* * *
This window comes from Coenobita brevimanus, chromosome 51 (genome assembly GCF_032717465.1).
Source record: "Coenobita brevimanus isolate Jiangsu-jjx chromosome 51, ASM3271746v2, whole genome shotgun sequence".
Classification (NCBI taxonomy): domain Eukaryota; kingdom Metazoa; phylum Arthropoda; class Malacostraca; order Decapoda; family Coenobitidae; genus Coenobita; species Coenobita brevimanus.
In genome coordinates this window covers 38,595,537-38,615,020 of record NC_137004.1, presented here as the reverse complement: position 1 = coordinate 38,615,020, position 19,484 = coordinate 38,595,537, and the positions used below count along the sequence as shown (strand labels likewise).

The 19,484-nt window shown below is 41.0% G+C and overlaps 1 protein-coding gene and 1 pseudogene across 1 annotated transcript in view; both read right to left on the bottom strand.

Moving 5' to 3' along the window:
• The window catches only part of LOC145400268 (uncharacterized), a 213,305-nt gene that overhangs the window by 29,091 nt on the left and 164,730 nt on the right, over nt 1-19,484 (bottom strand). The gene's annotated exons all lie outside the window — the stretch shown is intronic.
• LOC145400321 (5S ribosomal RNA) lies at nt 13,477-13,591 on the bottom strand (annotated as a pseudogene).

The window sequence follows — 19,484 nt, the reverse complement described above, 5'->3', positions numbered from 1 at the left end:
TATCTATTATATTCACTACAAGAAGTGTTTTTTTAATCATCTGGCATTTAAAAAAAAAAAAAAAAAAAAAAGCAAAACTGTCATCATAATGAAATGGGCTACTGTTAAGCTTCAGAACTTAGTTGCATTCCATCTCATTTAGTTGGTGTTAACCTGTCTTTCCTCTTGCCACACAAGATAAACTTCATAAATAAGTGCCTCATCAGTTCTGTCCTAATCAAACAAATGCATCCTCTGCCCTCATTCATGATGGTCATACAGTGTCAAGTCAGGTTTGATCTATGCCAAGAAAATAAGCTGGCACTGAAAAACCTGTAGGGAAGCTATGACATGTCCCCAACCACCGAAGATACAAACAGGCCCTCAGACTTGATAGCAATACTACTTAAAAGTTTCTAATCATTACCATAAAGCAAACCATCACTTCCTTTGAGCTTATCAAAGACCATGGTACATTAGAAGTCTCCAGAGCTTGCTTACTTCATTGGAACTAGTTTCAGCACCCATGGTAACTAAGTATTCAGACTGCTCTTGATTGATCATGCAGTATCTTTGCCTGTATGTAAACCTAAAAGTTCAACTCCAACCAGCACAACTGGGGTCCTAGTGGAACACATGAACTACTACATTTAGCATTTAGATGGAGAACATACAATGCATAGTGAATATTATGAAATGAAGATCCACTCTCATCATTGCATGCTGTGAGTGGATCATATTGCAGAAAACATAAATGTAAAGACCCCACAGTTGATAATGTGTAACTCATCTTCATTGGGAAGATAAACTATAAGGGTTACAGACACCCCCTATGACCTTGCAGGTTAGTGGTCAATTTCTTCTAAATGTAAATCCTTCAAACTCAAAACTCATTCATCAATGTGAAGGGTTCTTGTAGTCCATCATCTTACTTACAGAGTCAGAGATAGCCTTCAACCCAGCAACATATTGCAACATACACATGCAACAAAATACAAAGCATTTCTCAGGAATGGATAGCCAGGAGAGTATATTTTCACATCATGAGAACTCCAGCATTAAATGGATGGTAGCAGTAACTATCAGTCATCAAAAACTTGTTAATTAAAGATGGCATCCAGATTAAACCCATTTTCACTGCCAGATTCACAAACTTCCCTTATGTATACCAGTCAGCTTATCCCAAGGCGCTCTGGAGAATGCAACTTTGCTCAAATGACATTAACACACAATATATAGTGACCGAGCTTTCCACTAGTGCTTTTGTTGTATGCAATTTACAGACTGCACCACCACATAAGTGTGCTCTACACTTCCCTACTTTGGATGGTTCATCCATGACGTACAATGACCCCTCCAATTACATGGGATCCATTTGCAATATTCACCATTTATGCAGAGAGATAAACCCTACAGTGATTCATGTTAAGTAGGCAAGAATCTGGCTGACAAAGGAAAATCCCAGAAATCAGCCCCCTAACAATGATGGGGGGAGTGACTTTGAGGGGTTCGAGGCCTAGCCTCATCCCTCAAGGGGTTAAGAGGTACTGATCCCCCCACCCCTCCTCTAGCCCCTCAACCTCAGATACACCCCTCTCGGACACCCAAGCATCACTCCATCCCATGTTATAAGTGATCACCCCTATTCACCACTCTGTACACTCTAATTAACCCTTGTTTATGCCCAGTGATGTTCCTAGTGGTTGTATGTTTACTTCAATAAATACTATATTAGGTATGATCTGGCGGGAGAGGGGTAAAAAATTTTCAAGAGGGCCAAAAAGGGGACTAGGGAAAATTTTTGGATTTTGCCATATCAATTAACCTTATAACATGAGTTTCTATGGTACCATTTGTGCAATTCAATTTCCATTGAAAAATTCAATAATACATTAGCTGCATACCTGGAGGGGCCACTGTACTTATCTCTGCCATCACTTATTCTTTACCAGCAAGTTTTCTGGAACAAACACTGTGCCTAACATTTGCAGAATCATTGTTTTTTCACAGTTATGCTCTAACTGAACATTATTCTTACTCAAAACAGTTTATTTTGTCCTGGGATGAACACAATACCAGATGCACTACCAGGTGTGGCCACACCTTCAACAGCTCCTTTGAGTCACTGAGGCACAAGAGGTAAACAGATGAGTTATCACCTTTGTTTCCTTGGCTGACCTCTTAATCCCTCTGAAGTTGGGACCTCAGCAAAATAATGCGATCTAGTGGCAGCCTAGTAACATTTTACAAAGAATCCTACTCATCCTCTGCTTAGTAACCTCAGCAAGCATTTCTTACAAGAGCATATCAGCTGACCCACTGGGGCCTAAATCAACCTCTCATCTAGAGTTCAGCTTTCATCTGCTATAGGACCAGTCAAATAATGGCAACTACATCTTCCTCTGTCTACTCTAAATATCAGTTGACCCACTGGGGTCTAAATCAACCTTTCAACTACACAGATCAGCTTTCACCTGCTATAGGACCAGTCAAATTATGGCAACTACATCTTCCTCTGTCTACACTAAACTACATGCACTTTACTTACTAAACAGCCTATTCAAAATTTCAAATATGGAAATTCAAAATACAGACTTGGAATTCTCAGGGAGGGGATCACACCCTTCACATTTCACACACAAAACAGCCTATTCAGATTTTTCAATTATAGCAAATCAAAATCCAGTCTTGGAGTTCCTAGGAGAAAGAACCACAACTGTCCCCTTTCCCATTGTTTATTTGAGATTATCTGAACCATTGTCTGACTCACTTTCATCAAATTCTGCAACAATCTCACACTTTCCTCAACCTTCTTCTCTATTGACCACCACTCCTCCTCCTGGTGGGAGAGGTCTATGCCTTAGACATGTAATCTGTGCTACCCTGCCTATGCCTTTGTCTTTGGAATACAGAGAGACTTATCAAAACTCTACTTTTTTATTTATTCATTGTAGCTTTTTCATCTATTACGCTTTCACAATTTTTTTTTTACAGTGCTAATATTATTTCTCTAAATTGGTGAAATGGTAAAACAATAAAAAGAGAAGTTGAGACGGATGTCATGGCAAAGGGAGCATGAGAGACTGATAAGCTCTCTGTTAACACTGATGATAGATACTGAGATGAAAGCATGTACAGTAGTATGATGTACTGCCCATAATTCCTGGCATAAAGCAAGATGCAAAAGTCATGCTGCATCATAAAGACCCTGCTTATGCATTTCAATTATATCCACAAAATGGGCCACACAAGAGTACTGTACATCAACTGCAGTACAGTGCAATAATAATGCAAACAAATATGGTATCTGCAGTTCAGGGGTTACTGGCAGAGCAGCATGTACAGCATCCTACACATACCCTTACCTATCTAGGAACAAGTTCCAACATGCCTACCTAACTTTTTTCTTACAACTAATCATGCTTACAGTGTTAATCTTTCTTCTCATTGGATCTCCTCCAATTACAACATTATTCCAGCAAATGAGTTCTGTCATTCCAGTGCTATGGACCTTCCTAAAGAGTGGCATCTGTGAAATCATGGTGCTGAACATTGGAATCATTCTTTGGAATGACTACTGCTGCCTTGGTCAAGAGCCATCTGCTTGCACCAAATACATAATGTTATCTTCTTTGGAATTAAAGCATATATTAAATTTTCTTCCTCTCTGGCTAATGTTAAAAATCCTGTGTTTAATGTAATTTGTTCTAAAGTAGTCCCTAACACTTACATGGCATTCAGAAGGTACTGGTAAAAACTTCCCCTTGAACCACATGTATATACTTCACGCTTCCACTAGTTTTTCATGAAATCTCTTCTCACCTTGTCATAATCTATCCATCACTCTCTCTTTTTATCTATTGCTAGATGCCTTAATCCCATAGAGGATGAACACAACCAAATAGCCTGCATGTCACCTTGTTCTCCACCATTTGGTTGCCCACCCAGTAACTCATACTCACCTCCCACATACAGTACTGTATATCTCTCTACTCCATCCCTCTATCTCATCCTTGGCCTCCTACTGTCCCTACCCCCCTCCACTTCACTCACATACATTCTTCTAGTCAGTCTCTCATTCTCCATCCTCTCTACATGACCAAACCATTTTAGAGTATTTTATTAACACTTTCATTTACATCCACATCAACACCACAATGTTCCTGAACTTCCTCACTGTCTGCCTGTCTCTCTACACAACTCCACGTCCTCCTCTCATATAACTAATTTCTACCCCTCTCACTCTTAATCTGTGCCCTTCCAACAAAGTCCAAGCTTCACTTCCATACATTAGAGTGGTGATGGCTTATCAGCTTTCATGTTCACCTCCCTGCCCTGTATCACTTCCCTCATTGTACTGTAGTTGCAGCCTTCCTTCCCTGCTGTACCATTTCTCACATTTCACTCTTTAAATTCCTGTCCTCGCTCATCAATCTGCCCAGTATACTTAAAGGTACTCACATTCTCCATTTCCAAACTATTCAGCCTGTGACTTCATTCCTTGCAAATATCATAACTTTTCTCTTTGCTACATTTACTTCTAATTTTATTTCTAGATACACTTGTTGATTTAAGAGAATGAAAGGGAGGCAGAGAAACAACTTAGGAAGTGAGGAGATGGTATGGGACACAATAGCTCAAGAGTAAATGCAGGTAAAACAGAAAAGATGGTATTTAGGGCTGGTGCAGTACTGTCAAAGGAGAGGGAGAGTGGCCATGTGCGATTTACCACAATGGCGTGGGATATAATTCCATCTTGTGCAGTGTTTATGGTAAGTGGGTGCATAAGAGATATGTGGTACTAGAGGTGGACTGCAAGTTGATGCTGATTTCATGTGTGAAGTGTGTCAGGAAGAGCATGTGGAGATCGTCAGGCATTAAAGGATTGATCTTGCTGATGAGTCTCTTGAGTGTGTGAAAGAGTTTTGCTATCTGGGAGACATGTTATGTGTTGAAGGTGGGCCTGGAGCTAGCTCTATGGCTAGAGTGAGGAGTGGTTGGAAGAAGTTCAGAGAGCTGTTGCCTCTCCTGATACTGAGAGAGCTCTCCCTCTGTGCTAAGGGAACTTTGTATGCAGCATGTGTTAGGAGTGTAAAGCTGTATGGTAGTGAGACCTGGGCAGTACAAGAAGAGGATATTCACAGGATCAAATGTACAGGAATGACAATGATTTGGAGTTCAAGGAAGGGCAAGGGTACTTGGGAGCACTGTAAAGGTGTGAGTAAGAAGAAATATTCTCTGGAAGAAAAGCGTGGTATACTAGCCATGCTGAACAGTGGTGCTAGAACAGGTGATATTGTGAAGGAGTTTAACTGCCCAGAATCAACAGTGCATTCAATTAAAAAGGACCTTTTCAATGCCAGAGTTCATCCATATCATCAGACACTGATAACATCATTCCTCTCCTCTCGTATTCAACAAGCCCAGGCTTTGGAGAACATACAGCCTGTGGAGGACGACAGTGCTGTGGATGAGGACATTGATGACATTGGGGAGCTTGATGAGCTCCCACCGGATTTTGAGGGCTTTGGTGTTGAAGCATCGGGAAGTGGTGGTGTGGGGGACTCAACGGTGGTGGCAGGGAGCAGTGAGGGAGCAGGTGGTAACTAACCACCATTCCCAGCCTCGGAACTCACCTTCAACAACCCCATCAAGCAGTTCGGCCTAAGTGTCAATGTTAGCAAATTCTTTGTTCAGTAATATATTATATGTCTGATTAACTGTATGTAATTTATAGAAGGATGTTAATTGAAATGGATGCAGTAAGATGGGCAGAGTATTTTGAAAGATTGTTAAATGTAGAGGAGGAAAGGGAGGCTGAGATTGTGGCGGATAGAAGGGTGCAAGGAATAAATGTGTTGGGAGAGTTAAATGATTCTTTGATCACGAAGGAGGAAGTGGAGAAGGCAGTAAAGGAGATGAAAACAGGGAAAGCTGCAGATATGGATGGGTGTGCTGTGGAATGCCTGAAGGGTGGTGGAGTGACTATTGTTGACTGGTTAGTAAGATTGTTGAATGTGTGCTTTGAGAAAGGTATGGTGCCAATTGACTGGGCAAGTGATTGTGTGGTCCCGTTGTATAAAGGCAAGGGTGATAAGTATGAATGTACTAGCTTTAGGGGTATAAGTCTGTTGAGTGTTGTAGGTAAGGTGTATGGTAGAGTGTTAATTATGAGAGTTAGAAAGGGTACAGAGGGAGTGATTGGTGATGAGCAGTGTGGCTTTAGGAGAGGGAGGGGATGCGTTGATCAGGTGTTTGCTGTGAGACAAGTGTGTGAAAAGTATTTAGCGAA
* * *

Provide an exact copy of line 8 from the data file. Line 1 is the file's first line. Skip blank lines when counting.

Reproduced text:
• LOC145400321 (5S ribosomal RNA) lies at nt 13,477-13,591 on the bottom strand (annotated as a pseudogene).